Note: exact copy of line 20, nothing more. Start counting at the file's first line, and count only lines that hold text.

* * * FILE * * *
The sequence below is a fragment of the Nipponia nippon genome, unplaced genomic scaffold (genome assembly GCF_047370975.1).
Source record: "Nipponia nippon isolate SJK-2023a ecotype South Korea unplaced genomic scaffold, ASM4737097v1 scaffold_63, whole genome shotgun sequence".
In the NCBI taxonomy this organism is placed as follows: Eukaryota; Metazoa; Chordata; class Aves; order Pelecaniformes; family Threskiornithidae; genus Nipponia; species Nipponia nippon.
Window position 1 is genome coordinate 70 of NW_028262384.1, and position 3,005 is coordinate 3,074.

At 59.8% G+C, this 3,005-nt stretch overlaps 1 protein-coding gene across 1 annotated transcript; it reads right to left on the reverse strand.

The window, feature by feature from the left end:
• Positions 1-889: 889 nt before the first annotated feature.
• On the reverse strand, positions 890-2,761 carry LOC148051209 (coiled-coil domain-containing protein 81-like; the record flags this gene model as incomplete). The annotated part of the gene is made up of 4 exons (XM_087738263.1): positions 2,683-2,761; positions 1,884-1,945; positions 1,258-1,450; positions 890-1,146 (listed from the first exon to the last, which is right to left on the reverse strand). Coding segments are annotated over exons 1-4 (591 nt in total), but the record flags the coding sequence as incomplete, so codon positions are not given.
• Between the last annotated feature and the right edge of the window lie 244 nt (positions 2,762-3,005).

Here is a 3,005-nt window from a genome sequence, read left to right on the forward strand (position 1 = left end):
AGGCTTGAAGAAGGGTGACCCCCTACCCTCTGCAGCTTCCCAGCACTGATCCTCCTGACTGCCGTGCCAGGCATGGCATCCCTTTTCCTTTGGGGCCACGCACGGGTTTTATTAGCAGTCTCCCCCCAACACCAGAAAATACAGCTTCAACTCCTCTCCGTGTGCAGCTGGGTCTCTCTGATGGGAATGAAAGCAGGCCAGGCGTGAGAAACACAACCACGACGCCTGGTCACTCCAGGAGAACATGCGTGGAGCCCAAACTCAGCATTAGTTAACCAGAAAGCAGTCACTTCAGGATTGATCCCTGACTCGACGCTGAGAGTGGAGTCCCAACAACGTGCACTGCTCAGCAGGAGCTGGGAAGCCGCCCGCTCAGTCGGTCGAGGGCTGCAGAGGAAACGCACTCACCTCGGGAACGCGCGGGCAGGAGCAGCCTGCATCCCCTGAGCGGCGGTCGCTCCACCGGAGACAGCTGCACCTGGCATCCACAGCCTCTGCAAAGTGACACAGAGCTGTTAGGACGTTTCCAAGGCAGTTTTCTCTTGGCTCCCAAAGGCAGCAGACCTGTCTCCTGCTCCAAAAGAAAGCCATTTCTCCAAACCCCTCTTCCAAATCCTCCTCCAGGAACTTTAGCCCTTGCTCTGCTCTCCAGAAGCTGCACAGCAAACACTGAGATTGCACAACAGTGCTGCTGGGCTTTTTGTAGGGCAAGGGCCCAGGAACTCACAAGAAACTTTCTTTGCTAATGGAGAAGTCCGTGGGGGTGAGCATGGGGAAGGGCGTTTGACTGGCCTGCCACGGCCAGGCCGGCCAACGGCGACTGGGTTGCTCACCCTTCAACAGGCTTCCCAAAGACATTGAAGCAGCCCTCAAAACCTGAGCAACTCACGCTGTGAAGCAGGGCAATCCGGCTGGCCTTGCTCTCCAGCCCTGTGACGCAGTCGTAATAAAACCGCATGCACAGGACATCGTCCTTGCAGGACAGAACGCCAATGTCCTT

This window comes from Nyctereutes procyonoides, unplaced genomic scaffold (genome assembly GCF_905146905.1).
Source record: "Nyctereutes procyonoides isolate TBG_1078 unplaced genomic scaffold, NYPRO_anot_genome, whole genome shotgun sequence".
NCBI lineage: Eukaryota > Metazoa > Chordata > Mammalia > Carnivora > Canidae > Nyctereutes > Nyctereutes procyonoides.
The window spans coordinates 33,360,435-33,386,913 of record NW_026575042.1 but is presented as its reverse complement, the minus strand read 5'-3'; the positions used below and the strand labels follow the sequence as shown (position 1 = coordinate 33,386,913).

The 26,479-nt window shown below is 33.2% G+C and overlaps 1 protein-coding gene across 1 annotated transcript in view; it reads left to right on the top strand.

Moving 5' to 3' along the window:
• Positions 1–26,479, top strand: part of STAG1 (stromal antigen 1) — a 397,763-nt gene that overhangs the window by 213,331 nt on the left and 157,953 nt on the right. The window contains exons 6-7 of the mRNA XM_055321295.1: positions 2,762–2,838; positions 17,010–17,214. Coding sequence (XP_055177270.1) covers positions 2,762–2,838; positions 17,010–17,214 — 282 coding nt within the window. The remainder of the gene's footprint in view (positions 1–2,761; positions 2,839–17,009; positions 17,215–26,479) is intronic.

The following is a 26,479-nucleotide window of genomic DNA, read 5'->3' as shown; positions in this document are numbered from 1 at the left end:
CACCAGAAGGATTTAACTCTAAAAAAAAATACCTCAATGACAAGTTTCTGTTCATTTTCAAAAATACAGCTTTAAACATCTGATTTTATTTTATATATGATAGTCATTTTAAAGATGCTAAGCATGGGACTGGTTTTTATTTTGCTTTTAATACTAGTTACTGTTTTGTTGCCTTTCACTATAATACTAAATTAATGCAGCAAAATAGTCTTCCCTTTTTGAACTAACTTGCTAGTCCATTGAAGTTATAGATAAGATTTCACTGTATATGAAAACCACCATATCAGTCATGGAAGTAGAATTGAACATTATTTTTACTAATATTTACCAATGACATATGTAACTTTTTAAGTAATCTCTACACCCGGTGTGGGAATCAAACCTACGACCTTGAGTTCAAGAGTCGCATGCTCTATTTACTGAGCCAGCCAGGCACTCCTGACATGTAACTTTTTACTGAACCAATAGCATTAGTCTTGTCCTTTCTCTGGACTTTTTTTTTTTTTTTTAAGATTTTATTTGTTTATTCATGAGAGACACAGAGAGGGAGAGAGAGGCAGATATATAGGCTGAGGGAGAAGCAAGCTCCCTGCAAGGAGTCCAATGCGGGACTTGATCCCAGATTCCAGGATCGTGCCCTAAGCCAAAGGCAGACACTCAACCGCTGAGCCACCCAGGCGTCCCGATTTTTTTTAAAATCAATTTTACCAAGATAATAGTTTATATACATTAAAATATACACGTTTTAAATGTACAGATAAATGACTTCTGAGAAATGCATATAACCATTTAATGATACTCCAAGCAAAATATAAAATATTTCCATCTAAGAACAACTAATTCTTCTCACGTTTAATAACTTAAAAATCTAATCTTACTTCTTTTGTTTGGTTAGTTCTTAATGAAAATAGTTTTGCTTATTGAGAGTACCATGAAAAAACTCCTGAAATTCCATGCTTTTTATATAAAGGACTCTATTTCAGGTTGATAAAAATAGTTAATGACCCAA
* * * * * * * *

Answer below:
CACCAGAAGGATTTAACTCTAAAAAAAAATACCTCAATGACAAGTTTCTGTTCATTTTCAAAAATACAGCTTTAAACATCTGATTTTATTTTATATATGATAGTCATTTTAAAGATGCTAAGCATGGGACTGGTTTTTATTTTGCTTTTAATACTAGTTACTGTTTTGTTGCCTTTCACTATAATACTAAATTAATGCAGCAAAATAGTCTTCCCTTTTTGAACTAACTTGCTAGTCCATTGAAGTTATAGATAAGATTTCACTGTATATGAAAACCACCATATCAGTCATGGAAGTAGAATTGAACATTATTTTTACTAATATTTACCAATGACATATGTAACTTTTTAAGTAATCTCTACACCCGGTGTGGGAATCAAACCTACGACCTTGAGTTCAAGAGTCGCATGCTCTATTTACTGAGCCAGCCAGGCACTCCTGACATGTAACTTTTTACTGAACCAATAGCATTAGTCTTGTCCTTTCTCTGGACTTTTTTTTTTTTTTTTAAGATTTTATTTGTTTATTCATGAGAGACACAGAGAGGGAGAGAGAGGCAGATATATAGGCTGAGGGAGAAGCAAGCTCCCTGCAAGGAGTCCAATGCGGGACTTGATCCCAGATTCCAGGATCGTGCCCTAAGCCAAAGGCAGACACTCAACCGCTGAGCCACCCAGGCGTCCCGATTTTTTTTAAAATCAATTTTACCAAGATAATAGTTTATATACATTAAAATATACACGTTTTAAATGTACAGATAAATGACTTCTGAGAAATGCATATAACCATTTAATGATACTCCAAGCAAAATATAAAATATTTCCATCTAAGAACAACTAATTCTTCTCACGTTTAATAACTTAAAAATCTAATCTTACTTCTTTTGTTTGGTTAGTTCTTAATGAAAATAGTTTTGCTTATTGAGAGTACCATGAAAAAACTCCTGAAATTCCATGCTTTTTATATAAAGGACTCTATTTCAGGTTGATAAAAATAGTTAATGACCCAA